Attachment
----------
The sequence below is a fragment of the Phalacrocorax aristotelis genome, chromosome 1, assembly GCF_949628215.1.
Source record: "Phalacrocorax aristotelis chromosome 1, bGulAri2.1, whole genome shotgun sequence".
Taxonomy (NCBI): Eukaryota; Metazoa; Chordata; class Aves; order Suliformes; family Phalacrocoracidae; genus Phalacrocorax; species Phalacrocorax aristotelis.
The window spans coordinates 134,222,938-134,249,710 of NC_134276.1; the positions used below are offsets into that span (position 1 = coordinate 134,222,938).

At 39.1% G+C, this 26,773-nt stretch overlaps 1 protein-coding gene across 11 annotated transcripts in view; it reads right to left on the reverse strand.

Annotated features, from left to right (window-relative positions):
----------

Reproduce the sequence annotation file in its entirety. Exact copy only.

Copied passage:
The sequence below is a fragment of the Phalacrocorax aristotelis genome, chromosome 1, assembly GCF_949628215.1.
Source record: "Phalacrocorax aristotelis chromosome 1, bGulAri2.1, whole genome shotgun sequence".
Taxonomy (NCBI): Eukaryota; Metazoa; Chordata; class Aves; order Suliformes; family Phalacrocoracidae; genus Phalacrocorax; species Phalacrocorax aristotelis.
The window spans coordinates 134,222,938-134,249,710 of NC_134276.1; the positions used below are offsets into that span (position 1 = coordinate 134,222,938).

At 39.1% G+C, this 26,773-nt stretch overlaps 1 protein-coding gene across 11 annotated transcripts in view; it reads right to left on the reverse strand.

Annotated features, from left to right (window-relative positions):